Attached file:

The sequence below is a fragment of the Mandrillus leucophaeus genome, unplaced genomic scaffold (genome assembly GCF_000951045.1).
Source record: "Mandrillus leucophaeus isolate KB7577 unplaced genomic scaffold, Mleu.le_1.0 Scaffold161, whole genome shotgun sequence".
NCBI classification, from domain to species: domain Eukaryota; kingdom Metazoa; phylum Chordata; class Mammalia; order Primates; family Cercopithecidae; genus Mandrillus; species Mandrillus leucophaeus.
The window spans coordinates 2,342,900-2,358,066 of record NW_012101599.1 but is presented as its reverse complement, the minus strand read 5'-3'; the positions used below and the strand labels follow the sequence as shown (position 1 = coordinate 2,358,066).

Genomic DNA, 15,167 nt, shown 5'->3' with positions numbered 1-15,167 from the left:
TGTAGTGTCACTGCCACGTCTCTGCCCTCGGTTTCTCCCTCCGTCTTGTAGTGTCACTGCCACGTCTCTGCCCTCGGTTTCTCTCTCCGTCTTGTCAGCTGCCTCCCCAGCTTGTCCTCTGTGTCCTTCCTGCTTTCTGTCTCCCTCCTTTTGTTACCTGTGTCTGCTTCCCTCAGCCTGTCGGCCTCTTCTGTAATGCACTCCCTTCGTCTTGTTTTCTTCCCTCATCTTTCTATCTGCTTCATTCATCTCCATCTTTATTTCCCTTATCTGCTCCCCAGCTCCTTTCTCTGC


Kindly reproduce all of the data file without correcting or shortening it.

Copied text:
The sequence below is a fragment of the Mandrillus leucophaeus genome, unplaced genomic scaffold (genome assembly GCF_000951045.1).
Source record: "Mandrillus leucophaeus isolate KB7577 unplaced genomic scaffold, Mleu.le_1.0 Scaffold161, whole genome shotgun sequence".
NCBI classification, from domain to species: domain Eukaryota; kingdom Metazoa; phylum Chordata; class Mammalia; order Primates; family Cercopithecidae; genus Mandrillus; species Mandrillus leucophaeus.
The window spans coordinates 2,342,900-2,358,066 of record NW_012101599.1 but is presented as its reverse complement, the minus strand read 5'-3'; the positions used below and the strand labels follow the sequence as shown (position 1 = coordinate 2,358,066).

Genomic DNA, 15,167 nt, shown 5'->3' with positions numbered 1-15,167 from the left:
TGTAGTGTCACTGCCACGTCTCTGCCCTCGGTTTCTCCCTCCGTCTTGTAGTGTCACTGCCACGTCTCTGCCCTCGGTTTCTCTCTCCGTCTTGTCAGCTGCCTCCCCAGCTTGTCCTCTGTGTCCTTCCTGCTTTCTGTCTCCCTCCTTTTGTTACCTGTGTCTGCTTCCCTCAGCCTGTCGGCCTCTTCTGTAATGCACTCCCTTCGTCTTGTTTTCTTCCCTCATCTTTCTATCTGCTTCATTCATCTCCATCTTTATTTCCCTTATCTGCTCCCCAGCTCCTTTCTCTGC